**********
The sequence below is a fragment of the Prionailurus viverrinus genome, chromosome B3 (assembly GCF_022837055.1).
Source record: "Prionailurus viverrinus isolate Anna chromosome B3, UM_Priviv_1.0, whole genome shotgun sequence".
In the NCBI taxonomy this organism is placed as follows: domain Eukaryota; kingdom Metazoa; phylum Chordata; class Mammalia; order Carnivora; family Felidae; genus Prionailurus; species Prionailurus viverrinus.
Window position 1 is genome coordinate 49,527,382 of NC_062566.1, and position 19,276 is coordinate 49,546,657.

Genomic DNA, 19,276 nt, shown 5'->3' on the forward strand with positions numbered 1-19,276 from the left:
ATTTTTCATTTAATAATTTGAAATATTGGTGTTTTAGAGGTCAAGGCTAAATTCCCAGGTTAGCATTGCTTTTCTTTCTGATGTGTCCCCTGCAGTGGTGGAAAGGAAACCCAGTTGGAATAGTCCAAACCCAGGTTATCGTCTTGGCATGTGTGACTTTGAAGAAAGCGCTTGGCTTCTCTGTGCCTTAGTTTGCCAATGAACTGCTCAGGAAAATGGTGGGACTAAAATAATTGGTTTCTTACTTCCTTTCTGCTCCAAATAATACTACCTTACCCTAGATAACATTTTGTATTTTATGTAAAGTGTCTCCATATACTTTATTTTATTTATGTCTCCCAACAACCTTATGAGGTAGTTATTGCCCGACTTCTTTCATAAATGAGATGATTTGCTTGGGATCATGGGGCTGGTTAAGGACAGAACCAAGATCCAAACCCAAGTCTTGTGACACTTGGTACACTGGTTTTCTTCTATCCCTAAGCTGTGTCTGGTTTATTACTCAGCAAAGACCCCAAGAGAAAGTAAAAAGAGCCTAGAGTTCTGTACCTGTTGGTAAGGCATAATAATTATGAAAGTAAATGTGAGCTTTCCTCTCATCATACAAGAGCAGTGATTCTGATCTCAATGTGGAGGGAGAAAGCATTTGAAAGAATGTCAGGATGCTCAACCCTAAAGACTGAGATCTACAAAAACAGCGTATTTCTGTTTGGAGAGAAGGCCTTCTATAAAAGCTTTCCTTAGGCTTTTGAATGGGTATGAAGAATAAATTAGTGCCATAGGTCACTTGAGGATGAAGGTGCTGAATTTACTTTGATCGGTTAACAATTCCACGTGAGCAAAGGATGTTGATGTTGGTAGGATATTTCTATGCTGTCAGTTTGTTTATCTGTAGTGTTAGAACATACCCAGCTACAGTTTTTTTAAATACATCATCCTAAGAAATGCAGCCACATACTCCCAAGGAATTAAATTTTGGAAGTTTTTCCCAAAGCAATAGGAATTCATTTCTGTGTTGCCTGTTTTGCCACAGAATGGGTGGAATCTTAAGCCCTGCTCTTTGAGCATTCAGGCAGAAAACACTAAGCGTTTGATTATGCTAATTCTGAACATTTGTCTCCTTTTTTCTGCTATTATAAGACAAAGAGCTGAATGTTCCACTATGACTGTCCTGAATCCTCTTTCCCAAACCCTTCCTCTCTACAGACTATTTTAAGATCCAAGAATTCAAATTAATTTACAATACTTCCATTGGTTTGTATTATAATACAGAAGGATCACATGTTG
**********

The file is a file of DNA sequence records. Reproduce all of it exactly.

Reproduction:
The sequence below is a fragment of the Prionailurus viverrinus genome, chromosome B3 (assembly GCF_022837055.1).
Source record: "Prionailurus viverrinus isolate Anna chromosome B3, UM_Priviv_1.0, whole genome shotgun sequence".
In the NCBI taxonomy this organism is placed as follows: domain Eukaryota; kingdom Metazoa; phylum Chordata; class Mammalia; order Carnivora; family Felidae; genus Prionailurus; species Prionailurus viverrinus.
Window position 1 is genome coordinate 49,527,382 of NC_062566.1, and position 19,276 is coordinate 49,546,657.

Genomic DNA, 19,276 nt, shown 5'->3' on the forward strand with positions numbered 1-19,276 from the left:
ATTTTTCATTTAATAATTTGAAATATTGGTGTTTTAGAGGTCAAGGCTAAATTCCCAGGTTAGCATTGCTTTTCTTTCTGATGTGTCCCCTGCAGTGGTGGAAAGGAAACCCAGTTGGAATAGTCCAAACCCAGGTTATCGTCTTGGCATGTGTGACTTTGAAGAAAGCGCTTGGCTTCTCTGTGCCTTAGTTTGCCAATGAACTGCTCAGGAAAATGGTGGGACTAAAATAATTGGTTTCTTACTTCCTTTCTGCTCCAAATAATACTACCTTACCCTAGATAACATTTTGTATTTTATGTAAAGTGTCTCCATATACTTTATTTTATTTATGTCTCCCAACAACCTTATGAGGTAGTTATTGCCCGACTTCTTTCATAAATGAGATGATTTGCTTGGGATCATGGGGCTGGTTAAGGACAGAACCAAGATCCAAACCCAAGTCTTGTGACACTTGGTACACTGGTTTTCTTCTATCCCTAAGCTGTGTCTGGTTTATTACTCAGCAAAGACCCCAAGAGAAAGTAAAAAGAGCCTAGAGTTCTGTACCTGTTGGTAAGGCATAATAATTATGAAAGTAAATGTGAGCTTTCCTCTCATCATACAAGAGCAGTGATTCTGATCTCAATGTGGAGGGAGAAAGCATTTGAAAGAATGTCAGGATGCTCAACCCTAAAGACTGAGATCTACAAAAACAGCGTATTTCTGTTTGGAGAGAAGGCCTTCTATAAAAGCTTTCCTTAGGCTTTTGAATGGGTATGAAGAATAAATTAGTGCCATAGGTCACTTGAGGATGAAGGTGCTGAATTTACTTTGATCGGTTAACAATTCCACGTGAGCAAAGGATGTTGATGTTGGTAGGATATTTCTATGCTGTCAGTTTGTTTATCTGTAGTGTTAGAACATACCCAGCTACAGTTTTTTTAAATACATCATCCTAAGAAATGCAGCCACATACTCCCAAGGAATTAAATTTTGGAAGTTTTTCCCAAAGCAATAGGAATTCATTTCTGTGTTGCCTGTTTTGCCACAGAATGGGTGGAATCTTAAGCCCTGCTCTTTGAGCATTCAGGCAGAAAACACTAAGCGTTTGATTATGCTAATTCTGAACATTTGTCTCCTTTTTTCTGCTATTATAAGACAAAGAGCTGAATGTTCCACTATGACTGTCCTGAATCCTCTTTCCCAAACCCTTCCTCTCTACAGACTATTTTAAGATCCAAGAATTCAAATTAATTTACAATACTTCCATTGGTTTGTATTATAATACAGAAGGATCACATGTTG